Gregor Townsend believes he personally and Glasgow Warriors as a club are far in advance of what he expected as he leaves Scotstoun to take up the reins of the Scotland national team after today’s season-ending 1872 Cup match against Edinburgh.
Tinged with disappointment that his time ends here and not in the playoffs of the Guinness PRO12 for the first time under his watch, Townsend believes that future improvement in himself as a coach and in the team he leaves is clear.
He candidly admitted that he had not enjoyed his previous time in the national team set-up – as attack coach to Andy Robinson – and that the five years at Glasgow had made him as a coach.
“I didn’t enjoy the Scotland job I had, especially comparing it to the one I’ve had here,” he said. “It was my first real coaching job and I really wanted to coach all the time, but being with Scotland didn’t give that opportunity.
“Now, having had five years as a head coach I believe that this is what I enjoy doing best. I’m a better coach than I was back then, but I still have a lot to improve.
“I know now how I would manage (the Scotland job) better. Having that element of control as a head coach is going to help, and having more time to look at things and improve will help from the day-to-day way of working.”
But the club as well has come on further than he expected, and he puts the credit for that to the players.
“I always thought there was great potential and already there were a lot of good things happening here,” he said. “The team had a really good defensive record the season before which proved how hard they worked and worked for each other.
“What we tried to do have that skill-focus and look to attack whenever the players felt there was an opportunity. The way the players responded and took that on was way ahead of what I expected but that showed the ability we had then and still have now.”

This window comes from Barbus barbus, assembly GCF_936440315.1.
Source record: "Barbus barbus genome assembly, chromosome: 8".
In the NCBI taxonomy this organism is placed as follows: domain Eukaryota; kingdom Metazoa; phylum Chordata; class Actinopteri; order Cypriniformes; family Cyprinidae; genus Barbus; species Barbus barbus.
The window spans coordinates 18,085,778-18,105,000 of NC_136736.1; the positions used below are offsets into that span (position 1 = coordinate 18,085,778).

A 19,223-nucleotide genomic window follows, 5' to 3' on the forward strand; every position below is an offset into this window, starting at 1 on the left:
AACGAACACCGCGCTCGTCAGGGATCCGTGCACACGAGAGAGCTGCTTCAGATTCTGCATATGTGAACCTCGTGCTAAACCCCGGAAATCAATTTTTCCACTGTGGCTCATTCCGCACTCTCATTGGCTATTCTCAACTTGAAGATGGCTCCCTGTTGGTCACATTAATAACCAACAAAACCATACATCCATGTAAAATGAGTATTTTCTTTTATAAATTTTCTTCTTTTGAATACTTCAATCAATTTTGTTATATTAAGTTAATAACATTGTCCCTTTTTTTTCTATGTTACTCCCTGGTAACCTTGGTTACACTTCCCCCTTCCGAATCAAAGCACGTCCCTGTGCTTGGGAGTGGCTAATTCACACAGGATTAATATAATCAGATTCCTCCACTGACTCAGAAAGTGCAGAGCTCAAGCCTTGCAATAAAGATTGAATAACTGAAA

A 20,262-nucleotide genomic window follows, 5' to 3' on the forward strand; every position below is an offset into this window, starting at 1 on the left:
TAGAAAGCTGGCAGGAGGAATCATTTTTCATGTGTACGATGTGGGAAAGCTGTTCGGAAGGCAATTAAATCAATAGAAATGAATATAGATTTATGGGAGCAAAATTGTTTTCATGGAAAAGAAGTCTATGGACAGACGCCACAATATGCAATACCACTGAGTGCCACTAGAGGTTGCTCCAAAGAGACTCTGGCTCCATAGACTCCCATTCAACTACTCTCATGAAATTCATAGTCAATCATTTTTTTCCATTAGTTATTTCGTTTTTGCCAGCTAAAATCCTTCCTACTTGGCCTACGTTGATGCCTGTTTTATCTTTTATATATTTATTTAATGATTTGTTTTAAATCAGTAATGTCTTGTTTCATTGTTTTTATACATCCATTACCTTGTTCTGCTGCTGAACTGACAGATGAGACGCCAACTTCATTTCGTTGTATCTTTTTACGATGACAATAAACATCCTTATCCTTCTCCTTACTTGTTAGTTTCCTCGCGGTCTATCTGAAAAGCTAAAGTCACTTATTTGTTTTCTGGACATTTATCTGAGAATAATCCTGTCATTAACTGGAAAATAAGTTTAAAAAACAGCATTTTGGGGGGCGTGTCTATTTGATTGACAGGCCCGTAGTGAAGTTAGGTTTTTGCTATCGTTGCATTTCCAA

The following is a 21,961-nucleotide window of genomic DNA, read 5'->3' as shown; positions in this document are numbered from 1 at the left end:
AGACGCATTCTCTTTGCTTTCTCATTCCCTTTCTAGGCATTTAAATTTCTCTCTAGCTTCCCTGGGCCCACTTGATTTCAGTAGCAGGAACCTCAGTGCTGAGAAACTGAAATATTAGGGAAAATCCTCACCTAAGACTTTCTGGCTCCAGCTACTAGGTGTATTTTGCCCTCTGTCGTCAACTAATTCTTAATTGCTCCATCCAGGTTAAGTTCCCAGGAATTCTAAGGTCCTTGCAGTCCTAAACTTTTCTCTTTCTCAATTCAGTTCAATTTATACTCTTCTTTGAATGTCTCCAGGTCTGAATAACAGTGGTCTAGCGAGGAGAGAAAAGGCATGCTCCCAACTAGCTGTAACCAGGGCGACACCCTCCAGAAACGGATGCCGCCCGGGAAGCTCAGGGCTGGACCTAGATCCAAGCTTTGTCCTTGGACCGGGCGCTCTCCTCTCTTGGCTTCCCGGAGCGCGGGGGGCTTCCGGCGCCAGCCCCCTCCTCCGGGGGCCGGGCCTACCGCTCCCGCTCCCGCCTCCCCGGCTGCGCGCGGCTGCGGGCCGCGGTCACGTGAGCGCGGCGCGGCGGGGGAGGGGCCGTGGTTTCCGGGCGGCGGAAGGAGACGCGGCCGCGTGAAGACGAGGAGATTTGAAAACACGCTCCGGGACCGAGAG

He’s proud that four or five academy players have graduated every year and firmly believes in giving youth a shout – in his final selection two teenagers, Scott Cumming and Matt Fagerson, will feature in the pack.
“I’ve found that if you give a player of whatever age an opportunity more often than not they’ll take that opportunity,” he continued.
“It’s been fascinating to see how players have developed and realty taken control of the game plan. The day before a game is when I love coaching because the players set their goals, they discuss how they are going to play and they run the last session. Tomorrow it will be them that win the game.”
Townsend is also assured that Glasgow’s advance, despite the disappointment of missing the play-offs, is set to continue.
“The coaching staff coming in spearheaded by Dave Rennie is a real strong fit from what already works here,” he said. “I’m looking forward to seeing how the team will play and I know they’re going to improve and get better.”
But even as he oversees the Warriors for the final time, he’ll also be looking at Edinburgh and it’s in his interests that both clubs are as strong as possible as his first act as Scotland head coach on Monday is to reveal the summer tour squad.
“I’ll have time to watch the game again on Sunday afternoon a couple of times and see how players perform,” he said.
“We’ve obviously been focusing on Glasgow but we have been watching all the players over the last few weeks. There are still a few close decisions and it might be that something happens in this game that persuades us to choose someone over someone else.
“But it is important that both teams perform well, we have more chance of success if they are and it would make more of a balance in selection for squads and tours.
But just in ourselves, we’re frustrated and disappointed not to get into the top four or top two this year. For Glasgow as well as Edinburgh next year’s got to be a better year.”
It will be an emotional evening with players as well as Townsend bowing out of Scotstoun, most notably Sean Lamont.
The popular wing retires having raised £7500 this week by returning to the bleached blond look of his youth by popular demand of the Glasgow fans – although it’s not clear whether the old orange gloves will also get an outing.
“Sean has brought a huge amount to Scottish rugby with his consistency, his mental toughness and meeting the physical challenges in the way he has,” said Townsend.
“The reaction of fans and his fellow players shows eactly how much he mean to them.
“He has played more than 100 times for us and also for Scotland. The wider Scottish public will really appreciate what he’s done.”